07 July, 2008

Where is the Bahraini Control?

In psychology, External Locus of Control means that one blames his or her problems on external factors. For example; if one is to fail an exam, then the teacher is to blame, or the exam is hard, or the book was confusing. Never will they say that they should have studied harder. Life is not controlled by them. It is controlled by something or someone else. But not them.
External Locus of control is one of the signs of low self esteem. Where a person believes little in him or her self. A person with high self esteem has an Internal Locus of Control and rarely blames misfortune on external factors.
The reason why I am saying this to you all is that from my experience at work, going into different companies all over Bahrain, I can safely say that most Bahrainis have an external locus of control. I saw many Bahrainis, unemployed or stuck in low paying jobs. They complain that their boss doesn't appreciate them. They complain that companies don't like Bahrainis. That the government didn't "give" them a job. Not once have they looked into a mirror?
They show up to job interviews wearing T shirts and slippers. They either demand a job or beg for it. They complain that they don't get a chance to better them selves, expecting employers to pay for their education, but they never read a book or looked something up online.
Why don't you have a job? is it the government? Or evil business men? Why are you over weight? Is it god's will? Are you unlucky? Why did your business fail? Is it because of oil prices? Is it because new local laws?
It takes a strong person to stand up and say "I should have done things differently". Even if you are all alone, it takes guts to say it.
Can you spot the External Locus of Control around you? This is a cultural problem that plagues many people from school children to whole corporations.
Squint, look hard. Can you see it around you? Better still, can you see it in you?
Bahrain must change and look in the mirror.

7 comments:

H. said...

You are slightly confusing the 'locus of control' and the fundamental attribution error' concepts with each other. You're in fact speaking of the latter.

Only pointing it out, not showing off, honestly O:)

Redbelt said...

Good morining h.
Naw, I'm, pretty sure I only meant Locus of Control. I believe the Fundamental Attribution Error is not the case or at least not what I discussed.
In any case, I am no Psychology major so I could very well be wrong.
That was off topic, returning to topic, did you notice any of this in Bahrain?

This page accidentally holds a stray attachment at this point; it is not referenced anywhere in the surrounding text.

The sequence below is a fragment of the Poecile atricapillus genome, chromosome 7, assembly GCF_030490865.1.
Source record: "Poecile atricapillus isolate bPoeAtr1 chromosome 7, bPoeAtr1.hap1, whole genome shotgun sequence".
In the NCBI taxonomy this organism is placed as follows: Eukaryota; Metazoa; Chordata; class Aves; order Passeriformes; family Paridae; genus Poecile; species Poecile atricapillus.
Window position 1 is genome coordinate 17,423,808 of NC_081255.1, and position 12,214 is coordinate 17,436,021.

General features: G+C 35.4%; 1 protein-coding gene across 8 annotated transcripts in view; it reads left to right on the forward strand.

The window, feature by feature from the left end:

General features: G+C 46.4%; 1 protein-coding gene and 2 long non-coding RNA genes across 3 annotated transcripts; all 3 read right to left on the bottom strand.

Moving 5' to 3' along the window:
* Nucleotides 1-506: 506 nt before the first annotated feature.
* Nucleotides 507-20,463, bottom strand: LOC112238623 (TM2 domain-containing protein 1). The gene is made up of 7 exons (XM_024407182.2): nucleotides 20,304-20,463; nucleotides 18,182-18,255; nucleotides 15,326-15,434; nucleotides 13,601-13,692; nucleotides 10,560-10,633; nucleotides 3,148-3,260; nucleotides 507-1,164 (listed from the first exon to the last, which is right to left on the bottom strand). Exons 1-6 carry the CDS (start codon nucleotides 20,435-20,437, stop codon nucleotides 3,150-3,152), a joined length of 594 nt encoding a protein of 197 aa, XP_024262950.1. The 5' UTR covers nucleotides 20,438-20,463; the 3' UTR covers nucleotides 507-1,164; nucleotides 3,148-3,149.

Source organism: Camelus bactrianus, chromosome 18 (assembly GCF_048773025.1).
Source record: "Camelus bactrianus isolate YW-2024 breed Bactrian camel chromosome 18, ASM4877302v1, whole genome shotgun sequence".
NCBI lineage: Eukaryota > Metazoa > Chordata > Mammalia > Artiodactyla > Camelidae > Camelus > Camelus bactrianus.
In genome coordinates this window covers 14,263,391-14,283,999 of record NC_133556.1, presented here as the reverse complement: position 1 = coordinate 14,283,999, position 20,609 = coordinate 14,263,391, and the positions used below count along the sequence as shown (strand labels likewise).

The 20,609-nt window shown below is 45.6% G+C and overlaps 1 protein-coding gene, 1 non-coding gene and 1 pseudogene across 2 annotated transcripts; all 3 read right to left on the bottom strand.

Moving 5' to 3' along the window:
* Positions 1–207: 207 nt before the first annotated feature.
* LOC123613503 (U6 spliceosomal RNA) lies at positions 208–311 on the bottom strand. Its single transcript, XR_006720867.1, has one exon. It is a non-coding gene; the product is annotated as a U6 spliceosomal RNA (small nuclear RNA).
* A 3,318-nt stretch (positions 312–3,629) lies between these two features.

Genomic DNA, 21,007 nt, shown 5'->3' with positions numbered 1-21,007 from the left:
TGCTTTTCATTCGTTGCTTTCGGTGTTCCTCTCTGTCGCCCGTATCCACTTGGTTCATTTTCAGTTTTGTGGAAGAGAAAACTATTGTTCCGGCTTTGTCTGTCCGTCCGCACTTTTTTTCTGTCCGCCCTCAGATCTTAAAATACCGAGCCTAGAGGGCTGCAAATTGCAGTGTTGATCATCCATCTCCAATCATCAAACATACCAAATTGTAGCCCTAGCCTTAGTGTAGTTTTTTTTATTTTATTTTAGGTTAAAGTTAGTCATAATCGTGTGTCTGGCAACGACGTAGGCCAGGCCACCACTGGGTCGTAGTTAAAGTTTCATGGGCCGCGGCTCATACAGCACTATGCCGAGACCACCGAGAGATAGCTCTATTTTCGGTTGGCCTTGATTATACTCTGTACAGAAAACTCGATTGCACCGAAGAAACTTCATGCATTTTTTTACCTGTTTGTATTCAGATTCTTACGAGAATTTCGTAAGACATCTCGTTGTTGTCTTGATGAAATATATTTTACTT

SoulSearch said...

This is seriously an inspirational post. It rings true with every word you've written, that is the most dcisive reason why Bahrainis fail in their careers.
I hope we can change to the better.
Thanks for sharing

Yagoob's Dome said...

The ministry of education does most of their job interviews for teachers and other positions where I work, and do you know what I saw??

Now, like you said there were a lot of guys who came to the interviews wearing shirts and slippers and others wearing thoubs without ghutras but the one thing that caught my eye was one person coming to an interview with a baby in their arms!

WTF?? Are they trying to show that they desperately need the job to feed the baby or something?

Redbelt said...

It is as you said Yagoob. Now of course this could be lack of proper education on what a job interview is. But regardless; from my experience I can say that most of these people expect that job as their RIGHT. Meaning if they didn't get accepted they'll be shocked and say the world isn't fair and write letters to the local media.
Read the letters pages of any newspaper for a week. You can easily spot that.

Question is: Why does a good number of Bahraini's project their problems on external forces?

BuZain said...

Apart of the correct name for it, I agree with you that this is quite an obvious way for lots of Bahraini's to offload the feelings of failure of their own plans by blaming others.

I see it as a primitive subconscious method for self preservation especially if a person is not emotionally mature to handle the pressures of self-assessment. The real problem is when it becomes a way of living.

Have you thought of ways to help others overcome it?

Redbelt said...

Well, as in individual nothing much aside of blogging about it and raising awareness.
But It is good that my daily job does involve engaging a good number of the Bahraini public and suggesting different training programmes that may help with this notion.